Michigan State University Extension
Preserving Food Safely - 01600510
Most fruits can be frozen satisfactorily, but the quality of the frozen product will vary with the kind of fruit, stage of maturity and type of pack.
Generally, most flavors are retained by freezing. Texture may be somewhat softer than that of fresh fruit. Some fruits require special treatment when packed to make them more pleasing in color, texture or flavor after thawing. Most fruits are best frozen soon after harvesting. Some, such as peaches and pears, may need to be held a short time to ripen.
Wash all fruits in cold water before packing. A perforated or wire basket is useful for this task. Wash a small quantity at a time to save undue handling, which may bruise delicate fruits such as berries. Do not let fruit stand in the water.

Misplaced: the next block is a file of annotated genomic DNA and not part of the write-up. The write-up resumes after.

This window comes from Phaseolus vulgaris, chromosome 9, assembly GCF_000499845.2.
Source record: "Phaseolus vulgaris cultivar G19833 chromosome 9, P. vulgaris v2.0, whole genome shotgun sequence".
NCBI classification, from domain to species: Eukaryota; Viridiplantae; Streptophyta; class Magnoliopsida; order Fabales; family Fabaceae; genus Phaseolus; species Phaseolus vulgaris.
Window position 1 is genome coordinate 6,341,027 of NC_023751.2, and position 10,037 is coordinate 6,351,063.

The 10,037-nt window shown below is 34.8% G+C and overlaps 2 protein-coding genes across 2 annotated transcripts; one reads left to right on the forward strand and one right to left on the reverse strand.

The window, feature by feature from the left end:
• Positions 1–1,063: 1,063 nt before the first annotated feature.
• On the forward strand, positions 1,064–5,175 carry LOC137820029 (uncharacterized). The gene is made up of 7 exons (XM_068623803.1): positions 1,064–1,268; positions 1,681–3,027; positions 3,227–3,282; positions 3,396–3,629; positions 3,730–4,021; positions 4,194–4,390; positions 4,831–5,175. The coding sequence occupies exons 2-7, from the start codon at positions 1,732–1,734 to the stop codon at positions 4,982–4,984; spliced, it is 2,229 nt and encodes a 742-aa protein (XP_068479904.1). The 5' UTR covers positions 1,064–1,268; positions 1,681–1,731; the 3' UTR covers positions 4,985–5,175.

In general, fruit is prepared for freezing in the same way as for serving. Large fruits generally make a better product if cut in pieces or crushed before freezing. Many fruits can be frozen successfully in several forms.
Peel, trim, pit and slice fruit. Prepare enough fruit for two or three quarts at one time, especially those fruits that darken rapidly.
If directions call for fruit to be crushed, select one of the following methods for crushing fruit. Crush soft fruits with a wire potato masher, pastry fork or slotted spoon; if fruits are firm, crush with a food chopper. For making purees, a colander, food press or strainer is useful.
Use equipment of earthenware, enameled ware, glass or stainless steel.